***Note***: I used vanilla beans instead of vanilla extract, as I had none at the house. I cut a whole vanilla bean open and used approximately 3/4's of the inside of the bean. Just scrape contents with a knife 2-3 times and that will be enough for the cinnamon buns. Be careful that vanilla does not clump together. Stir it evenly throughout the mixture.

December 19, 2008

Christmas Sugar Cookies

Last night was spent in the kitchen, where I baked like a mad women. The boys were on the road again, so I had some of the girls over to show them the ins and outs of gluten free baking, which in my opinion is similar to rocket science. I was really excited to teach one of the girls the scoop on how to perfect a gluten free treat, as she just opened up her own catering business in Canada. We decided to create some cinnamon rolls followed by some delectable sugar cookies just in time for the holidays. Since this is my first Christmas being gluten free and also my first Christmas away from home, I have decided to make as many cookies, desserts, sweets, etc, as possible.

For as long as I can remember, my family always had the tradition of making spritzer cookies with my cousins for the holidays. I remember sitting at my dining room table covered in dough, dumping every imaginable color of sprinkles all over my cookies. I even would toss a couple of red hots in there and if the cookie was lucky, I even placed a chocolate covered in sprinkles in the middle, or as I called it at the time, a band-aid cookie! My cousins would be sitting close to me creating a mess of decorations on their cookies as well. And if my brother was in an artistic mood, he would even join in. This tradition has carried on every single year, except this year where I decided to create my own tradition. So with my apron on and my oven blazing, I went to work. I had no cookie cutter or a spritzer for that matter, so I created my own designs. My boyfriend loves cookies, so I thought what better way to surprise him when he comes home than with cookies that are shaped into hearts! Well after about 5 cookies, I got frustrated with using my designer cutting skills and pulled out my ravioli cutter! So now I truly have Italian cookies, which are cut into ravioli shapes!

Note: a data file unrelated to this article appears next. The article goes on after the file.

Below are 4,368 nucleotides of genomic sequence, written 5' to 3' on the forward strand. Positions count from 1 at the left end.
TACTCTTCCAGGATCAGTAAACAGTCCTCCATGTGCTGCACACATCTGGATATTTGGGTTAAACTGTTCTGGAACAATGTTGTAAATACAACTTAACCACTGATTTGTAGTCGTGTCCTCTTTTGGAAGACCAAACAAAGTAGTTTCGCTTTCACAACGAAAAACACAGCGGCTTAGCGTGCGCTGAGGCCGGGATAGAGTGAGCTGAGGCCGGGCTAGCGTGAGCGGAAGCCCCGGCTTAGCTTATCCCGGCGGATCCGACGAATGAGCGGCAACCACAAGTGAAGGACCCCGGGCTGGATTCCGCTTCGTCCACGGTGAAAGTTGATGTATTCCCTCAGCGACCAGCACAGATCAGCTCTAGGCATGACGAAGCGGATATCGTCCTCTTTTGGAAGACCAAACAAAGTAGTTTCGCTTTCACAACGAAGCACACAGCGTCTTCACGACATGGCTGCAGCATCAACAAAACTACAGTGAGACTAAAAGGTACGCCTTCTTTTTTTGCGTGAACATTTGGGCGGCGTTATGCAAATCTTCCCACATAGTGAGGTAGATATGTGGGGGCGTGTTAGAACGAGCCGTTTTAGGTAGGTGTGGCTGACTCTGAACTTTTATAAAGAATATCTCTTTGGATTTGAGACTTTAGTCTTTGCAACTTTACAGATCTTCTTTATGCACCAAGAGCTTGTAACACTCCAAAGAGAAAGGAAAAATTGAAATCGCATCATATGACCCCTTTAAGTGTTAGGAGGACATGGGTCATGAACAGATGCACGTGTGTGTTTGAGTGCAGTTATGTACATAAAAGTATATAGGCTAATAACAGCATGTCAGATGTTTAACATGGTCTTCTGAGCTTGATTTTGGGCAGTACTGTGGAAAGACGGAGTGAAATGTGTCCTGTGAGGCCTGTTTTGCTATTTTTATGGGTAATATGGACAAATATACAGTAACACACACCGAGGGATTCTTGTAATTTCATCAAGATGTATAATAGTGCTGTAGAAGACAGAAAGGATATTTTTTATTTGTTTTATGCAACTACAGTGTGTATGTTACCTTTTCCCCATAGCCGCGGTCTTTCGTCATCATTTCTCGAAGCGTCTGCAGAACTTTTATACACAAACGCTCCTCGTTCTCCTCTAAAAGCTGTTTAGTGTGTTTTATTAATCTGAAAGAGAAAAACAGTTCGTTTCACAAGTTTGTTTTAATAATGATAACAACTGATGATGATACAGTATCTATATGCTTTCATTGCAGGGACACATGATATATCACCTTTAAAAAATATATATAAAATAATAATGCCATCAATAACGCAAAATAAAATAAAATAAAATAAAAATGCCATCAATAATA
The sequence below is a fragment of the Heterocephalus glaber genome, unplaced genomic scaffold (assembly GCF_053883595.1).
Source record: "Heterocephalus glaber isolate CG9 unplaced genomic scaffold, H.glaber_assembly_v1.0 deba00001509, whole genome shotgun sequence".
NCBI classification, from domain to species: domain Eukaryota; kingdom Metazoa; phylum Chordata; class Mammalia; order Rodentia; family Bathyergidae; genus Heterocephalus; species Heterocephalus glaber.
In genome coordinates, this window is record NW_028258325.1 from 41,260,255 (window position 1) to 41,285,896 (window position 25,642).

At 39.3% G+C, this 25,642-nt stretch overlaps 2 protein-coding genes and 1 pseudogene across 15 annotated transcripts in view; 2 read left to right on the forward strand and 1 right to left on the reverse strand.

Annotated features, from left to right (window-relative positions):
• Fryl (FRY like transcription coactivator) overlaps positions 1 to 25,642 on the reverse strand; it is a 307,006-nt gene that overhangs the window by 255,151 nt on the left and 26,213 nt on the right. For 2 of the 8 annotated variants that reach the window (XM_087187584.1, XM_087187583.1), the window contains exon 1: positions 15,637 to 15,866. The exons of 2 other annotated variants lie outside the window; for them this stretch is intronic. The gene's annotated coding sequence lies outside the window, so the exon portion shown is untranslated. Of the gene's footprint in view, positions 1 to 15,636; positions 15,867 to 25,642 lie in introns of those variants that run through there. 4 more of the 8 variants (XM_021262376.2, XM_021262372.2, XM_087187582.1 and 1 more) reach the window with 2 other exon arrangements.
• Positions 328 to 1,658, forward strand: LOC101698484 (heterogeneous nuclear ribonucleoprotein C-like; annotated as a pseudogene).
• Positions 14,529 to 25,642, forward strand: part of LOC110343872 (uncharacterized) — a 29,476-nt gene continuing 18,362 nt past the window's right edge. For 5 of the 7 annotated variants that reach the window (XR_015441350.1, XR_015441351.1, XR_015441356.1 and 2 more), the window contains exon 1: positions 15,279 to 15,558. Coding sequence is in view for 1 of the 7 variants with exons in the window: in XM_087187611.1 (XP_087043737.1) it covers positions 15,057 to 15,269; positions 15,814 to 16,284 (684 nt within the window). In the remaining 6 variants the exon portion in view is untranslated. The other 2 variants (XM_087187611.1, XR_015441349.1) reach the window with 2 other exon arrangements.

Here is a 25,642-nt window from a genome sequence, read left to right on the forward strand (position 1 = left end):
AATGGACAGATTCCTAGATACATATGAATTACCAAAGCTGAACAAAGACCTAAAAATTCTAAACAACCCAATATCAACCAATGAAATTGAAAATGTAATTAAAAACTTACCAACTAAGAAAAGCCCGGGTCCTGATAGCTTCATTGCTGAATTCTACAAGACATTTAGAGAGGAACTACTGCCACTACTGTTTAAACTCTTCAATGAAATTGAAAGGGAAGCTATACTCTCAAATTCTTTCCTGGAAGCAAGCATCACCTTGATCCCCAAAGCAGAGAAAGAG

This recipe was very simple and took no time at all. However, I did cheat a little because I used a flour mix for the cookies, as I am quickly running out of brown rice flour. And oddly enough, no one in Austria or Italy seems to carry brown rice flour, only white rice. I have found that Europeans like to use corn flour a lot more than rice flour in their products. These cookies were mostly made out of corn and were actually the best sugar cookies I have had in my life! Light, buttery, and full of flavor. If you are looking to create some holiday cookies for friends, family, and maybe even Santa, look no further.

Christmas Sugar Cookies

~1/2 cup butter, room temp
~1/3 cup sugar
~1 egg
~1 tsp. baking powder
~1/4 cup coconut flour
~3/4 cup flour mix(mine was corn flour, cornstarch, and carob seed flour)

Cream butter and sugar together. Add in egg, mix completely. In a separate bowl combine both flours and baking powder. Add flour mix to "cream" mixture. Stir thoroughly together creating a ball of cookie dough. On a floured piece(cornstarch) of wax paper, roll out the ball of dough until it is 1/4 in. thick. Then using a cookie cutter, cut out shapes from the dough and place on cookie sheet. Reuse scraps by rolling them out again and creating more cookies. Repeat this until all of dough is used. Bake for 5-8 min. at 375F, until cookie is barely starting to brown on edges. It is better to undercook these cookies than overcook them! You can decorate them before baking with sprinkles and other festive treats. However, I just used nutella as a frosting for some of the cookies. For the rest of the cookies, I used a chocolate icing made up of milk, powdered sugar, and cocoa powder for others. Feel free to decorate them however you want or even leave them plain. Happy Holidays!

December 18, 2008

Italian Stuffed Chicken

Pre-game meals are one of the most important meals in my home. Like any athlete, my boyfriend is concerned about his meal preceding his evening hockey games. Whether it is a home game or an away game, a massive carb oriented lunch is created that day. This past Tuesday I was trying to think up some ideas other than pasta, chicken parm, and roasted potatoes, which was turning out to be our go to meal. That was when this idea hit me. My boyfriend wanted stuffed chicken, so I naturally suggested something Italian, since we are living in Italy.